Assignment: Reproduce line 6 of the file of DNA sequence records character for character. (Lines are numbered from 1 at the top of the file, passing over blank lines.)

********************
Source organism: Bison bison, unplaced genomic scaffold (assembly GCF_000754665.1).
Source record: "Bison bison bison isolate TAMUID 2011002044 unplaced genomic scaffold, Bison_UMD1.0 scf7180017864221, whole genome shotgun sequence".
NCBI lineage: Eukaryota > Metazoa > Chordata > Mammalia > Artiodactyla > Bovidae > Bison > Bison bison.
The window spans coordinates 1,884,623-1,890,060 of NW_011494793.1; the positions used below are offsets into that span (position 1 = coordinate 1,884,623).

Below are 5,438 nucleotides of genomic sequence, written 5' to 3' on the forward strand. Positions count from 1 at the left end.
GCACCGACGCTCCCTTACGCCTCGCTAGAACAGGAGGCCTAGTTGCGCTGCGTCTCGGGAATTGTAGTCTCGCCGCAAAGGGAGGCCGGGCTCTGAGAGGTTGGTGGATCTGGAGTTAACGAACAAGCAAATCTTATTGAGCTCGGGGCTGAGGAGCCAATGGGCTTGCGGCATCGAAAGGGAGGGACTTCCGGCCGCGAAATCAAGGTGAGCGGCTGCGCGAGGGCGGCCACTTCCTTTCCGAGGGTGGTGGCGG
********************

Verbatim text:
GCACCGACGCTCCCTTACGCCTCGCTAGAACAGGAGGCCTAGTTGCGCTGCGTCTCGGGAATTGTAGTCTCGCCGCAAAGGGAGGCCGGGCTCTGAGAGGTTGGTGGATCTGGAGTTAACGAACAAGCAAATCTTATTGAGCTCGGGGCTGAGGAGCCAATGGGCTTGCGGCATCGAAAGGGAGGGACTTCCGGCCGCGAAATCAAGGTGAGCGGCTGCGCGAGGGCGGCCACTTCCTTTCCGAGGGTGGTGGCGG